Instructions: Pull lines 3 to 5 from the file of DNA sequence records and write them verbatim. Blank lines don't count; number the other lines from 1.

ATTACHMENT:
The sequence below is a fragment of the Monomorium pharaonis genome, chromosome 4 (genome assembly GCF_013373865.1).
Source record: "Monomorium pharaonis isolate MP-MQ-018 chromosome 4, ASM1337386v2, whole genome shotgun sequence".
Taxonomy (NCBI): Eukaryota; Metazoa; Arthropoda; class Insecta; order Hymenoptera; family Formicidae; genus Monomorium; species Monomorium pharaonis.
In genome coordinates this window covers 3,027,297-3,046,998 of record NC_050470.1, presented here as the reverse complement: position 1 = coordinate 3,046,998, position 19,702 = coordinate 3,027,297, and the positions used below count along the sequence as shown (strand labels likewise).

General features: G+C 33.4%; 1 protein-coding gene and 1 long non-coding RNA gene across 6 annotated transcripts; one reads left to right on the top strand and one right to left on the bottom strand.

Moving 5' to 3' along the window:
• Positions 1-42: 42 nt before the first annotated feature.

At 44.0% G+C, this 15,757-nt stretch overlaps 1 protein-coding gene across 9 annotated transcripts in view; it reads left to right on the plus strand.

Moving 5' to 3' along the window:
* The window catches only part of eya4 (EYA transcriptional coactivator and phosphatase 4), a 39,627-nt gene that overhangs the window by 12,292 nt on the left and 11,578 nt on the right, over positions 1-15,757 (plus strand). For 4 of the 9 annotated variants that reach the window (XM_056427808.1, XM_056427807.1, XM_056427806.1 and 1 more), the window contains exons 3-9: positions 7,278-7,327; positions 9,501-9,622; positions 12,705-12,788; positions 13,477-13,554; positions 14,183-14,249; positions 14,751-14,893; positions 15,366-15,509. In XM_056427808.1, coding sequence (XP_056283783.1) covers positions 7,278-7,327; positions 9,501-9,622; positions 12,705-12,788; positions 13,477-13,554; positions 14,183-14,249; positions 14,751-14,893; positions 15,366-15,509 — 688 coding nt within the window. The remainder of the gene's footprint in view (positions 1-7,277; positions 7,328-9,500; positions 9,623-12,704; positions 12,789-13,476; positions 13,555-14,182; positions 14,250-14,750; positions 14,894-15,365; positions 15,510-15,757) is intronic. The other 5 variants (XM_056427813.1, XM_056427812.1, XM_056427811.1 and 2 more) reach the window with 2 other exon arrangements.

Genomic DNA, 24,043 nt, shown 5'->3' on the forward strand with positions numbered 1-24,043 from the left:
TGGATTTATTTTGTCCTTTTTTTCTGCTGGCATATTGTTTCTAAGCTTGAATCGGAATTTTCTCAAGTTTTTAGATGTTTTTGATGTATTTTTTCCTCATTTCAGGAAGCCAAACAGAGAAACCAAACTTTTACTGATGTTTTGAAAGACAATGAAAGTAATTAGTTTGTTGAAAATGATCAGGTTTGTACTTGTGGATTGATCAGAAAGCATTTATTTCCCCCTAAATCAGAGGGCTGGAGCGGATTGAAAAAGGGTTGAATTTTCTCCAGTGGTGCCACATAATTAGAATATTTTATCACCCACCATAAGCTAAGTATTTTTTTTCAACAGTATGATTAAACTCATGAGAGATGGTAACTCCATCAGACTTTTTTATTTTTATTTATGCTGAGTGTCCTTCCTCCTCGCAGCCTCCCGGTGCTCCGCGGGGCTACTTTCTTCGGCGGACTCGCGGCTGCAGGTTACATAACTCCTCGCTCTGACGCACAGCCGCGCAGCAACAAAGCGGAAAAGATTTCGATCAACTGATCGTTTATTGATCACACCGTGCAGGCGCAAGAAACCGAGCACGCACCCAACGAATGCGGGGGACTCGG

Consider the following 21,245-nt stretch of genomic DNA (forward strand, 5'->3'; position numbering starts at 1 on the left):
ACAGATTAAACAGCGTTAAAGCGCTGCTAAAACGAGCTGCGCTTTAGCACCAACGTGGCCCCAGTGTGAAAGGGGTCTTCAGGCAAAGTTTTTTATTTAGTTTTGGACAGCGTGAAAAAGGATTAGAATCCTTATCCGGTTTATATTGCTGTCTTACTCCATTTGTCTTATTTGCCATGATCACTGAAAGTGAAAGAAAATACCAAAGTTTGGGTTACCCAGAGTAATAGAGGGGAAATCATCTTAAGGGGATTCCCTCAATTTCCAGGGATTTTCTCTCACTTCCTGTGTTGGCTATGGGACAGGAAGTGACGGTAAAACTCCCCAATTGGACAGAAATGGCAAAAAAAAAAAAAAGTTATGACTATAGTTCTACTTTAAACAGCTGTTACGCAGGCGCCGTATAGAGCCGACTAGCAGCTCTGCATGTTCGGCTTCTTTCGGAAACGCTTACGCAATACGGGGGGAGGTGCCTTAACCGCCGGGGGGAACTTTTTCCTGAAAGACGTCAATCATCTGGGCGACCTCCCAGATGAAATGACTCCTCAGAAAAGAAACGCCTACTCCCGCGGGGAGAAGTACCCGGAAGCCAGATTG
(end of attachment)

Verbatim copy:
Taxonomy (NCBI): Eukaryota; Metazoa; Arthropoda; class Insecta; order Hymenoptera; family Formicidae; genus Monomorium; species Monomorium pharaonis.
In genome coordinates this window covers 3,027,297-3,046,998 of record NC_050470.1, presented here as the reverse complement: position 1 = coordinate 3,046,998, position 19,702 = coordinate 3,027,297, and the positions used below count along the sequence as shown (strand labels likewise).

General features: G+C 33.4%; 1 protein-coding gene and 1 long non-coding RNA gene across 6 annotated transcripts; one reads left to right on the top strand and one right to left on the bottom strand.